In Burzic v. Dedicated Transport, Inc., the Appellate Court addressed the petitioner’s application that a carrier be denied its right to insure workman’s compensation. The insurance company at issue had been found to have delayed vocational rehabilitation for the claimant who then filed a Rule to Show Cause why this should not be considered an unfair practice pursuant to Section 4(c). The Court concluded that Section 4(c) requires misconduct as part of the course of action furthering an unfair adopted policy and concluded a one time isolated event of misconduct would not rise to that level.
Finally, in Green Welding & Hardware v. IWCC, the Court affirmed an award of penalties and attorney’s fees. The employee lost two fingers in a work accident. He was released to return to work but no TTD or PPD benefits were paid until the petitioner hired an attorney. The Court affirmed an award of penalties and attorney’s fees due to the undue delay in payment of both temporary compensation and a statutory loss of use of the fingers. The Court noted that the payment for a statutory loss must be made as soon as the employer becomes aware of the loss.
Many employers have paid PPD benefits for a statutory amputation only after the Petitioner’s condition stabilized and TTD was terminated. However, recent Commission decisions have found that payment for amputations must be made as soon as the employer is aware that such a benefit is due. In effect, the petitioner will receive payment of a double weekly benefit, temporary compensation while recovering from the injury and his permanent disability for the amputation from the date of injury until all benefits due have been paid on a weekly basis.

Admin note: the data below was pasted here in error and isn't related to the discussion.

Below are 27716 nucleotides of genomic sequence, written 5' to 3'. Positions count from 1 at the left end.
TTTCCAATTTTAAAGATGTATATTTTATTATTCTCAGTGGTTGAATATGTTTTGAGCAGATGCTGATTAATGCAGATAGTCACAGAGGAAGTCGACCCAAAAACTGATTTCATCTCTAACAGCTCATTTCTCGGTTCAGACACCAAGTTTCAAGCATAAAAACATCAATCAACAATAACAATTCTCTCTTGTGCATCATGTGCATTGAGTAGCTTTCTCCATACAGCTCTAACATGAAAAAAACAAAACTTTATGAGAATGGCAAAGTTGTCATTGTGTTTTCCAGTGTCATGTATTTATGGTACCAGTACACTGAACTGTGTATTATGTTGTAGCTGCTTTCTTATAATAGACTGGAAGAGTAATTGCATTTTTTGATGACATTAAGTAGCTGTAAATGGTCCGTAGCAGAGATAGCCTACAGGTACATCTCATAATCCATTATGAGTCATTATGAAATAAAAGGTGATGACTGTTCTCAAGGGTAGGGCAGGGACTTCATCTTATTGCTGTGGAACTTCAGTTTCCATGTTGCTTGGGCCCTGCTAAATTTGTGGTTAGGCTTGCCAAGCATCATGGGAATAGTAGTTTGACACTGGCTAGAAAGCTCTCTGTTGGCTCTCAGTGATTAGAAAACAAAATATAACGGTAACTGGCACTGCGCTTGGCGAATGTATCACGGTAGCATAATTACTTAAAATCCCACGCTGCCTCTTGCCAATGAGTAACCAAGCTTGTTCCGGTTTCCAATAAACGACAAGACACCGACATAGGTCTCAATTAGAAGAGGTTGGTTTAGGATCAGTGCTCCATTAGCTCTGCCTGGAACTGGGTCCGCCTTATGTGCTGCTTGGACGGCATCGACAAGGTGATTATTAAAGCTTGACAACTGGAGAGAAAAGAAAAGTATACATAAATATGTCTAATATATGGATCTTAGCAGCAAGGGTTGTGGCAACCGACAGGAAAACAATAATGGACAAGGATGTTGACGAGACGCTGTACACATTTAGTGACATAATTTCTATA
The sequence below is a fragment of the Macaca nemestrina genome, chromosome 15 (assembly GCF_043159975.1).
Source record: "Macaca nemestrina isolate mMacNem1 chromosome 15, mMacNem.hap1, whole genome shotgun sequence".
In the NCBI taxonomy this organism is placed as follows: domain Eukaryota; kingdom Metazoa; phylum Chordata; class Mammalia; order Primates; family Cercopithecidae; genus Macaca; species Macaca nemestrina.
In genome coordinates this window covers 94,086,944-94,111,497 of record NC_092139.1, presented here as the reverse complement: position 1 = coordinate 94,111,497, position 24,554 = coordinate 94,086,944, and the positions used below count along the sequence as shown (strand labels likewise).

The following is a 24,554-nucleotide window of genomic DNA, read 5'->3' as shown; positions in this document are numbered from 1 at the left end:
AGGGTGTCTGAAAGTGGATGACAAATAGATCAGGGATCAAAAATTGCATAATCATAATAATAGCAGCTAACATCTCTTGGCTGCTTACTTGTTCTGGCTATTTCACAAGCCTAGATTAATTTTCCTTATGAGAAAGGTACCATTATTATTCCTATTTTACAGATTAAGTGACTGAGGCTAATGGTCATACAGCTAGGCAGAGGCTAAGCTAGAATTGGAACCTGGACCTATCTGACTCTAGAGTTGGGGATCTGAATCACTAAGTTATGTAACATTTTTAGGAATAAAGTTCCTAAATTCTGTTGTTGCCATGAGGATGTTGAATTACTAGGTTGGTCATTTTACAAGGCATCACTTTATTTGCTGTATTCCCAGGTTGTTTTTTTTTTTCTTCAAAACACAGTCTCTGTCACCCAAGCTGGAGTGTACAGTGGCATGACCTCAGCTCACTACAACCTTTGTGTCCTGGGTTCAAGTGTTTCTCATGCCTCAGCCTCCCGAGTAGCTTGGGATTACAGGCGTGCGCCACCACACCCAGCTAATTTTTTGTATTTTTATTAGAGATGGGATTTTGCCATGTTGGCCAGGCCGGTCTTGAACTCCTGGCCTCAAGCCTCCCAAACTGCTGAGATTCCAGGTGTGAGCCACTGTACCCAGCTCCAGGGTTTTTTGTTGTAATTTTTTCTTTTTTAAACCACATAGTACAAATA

Obviously, this reduces an employee’s incentive to return to work as he receives both benefits tax free, and while recovering from the amputation. Of course, if light duty work is offered and refused, the employer may still deny temporary compensation but must continue to pay the statutory amputation benefit on a weekly basis until exhausted. The employer is well served by an attempt to negotiate a lump sum settlement by commuting the remaining weekly statutory benefit due and possibly adding a modest lump sum of additional compensation to close future medical exposure.
Needless to say, liability for penalties can nearly double the claims dollar exposure. In analyzing a claim for penalties, an employer should ensure that there is a reasonable basis to deny the benefits relying on either the opinion of a physician which supports refusal of other evidence which would be a basis to deny temporary compensation for medical treatment. Occasionally, an employer is presented with rumors or innuendo from co-workers or other individuals suggesting that an injured worker is taking advantage of the system, but the employer/carrier should consult with counsel to ensure that there is admissible evidence to support the denial before relying on same to deny a claim.
Originally published in the Spring 2010 edition of Quinn Quarterly.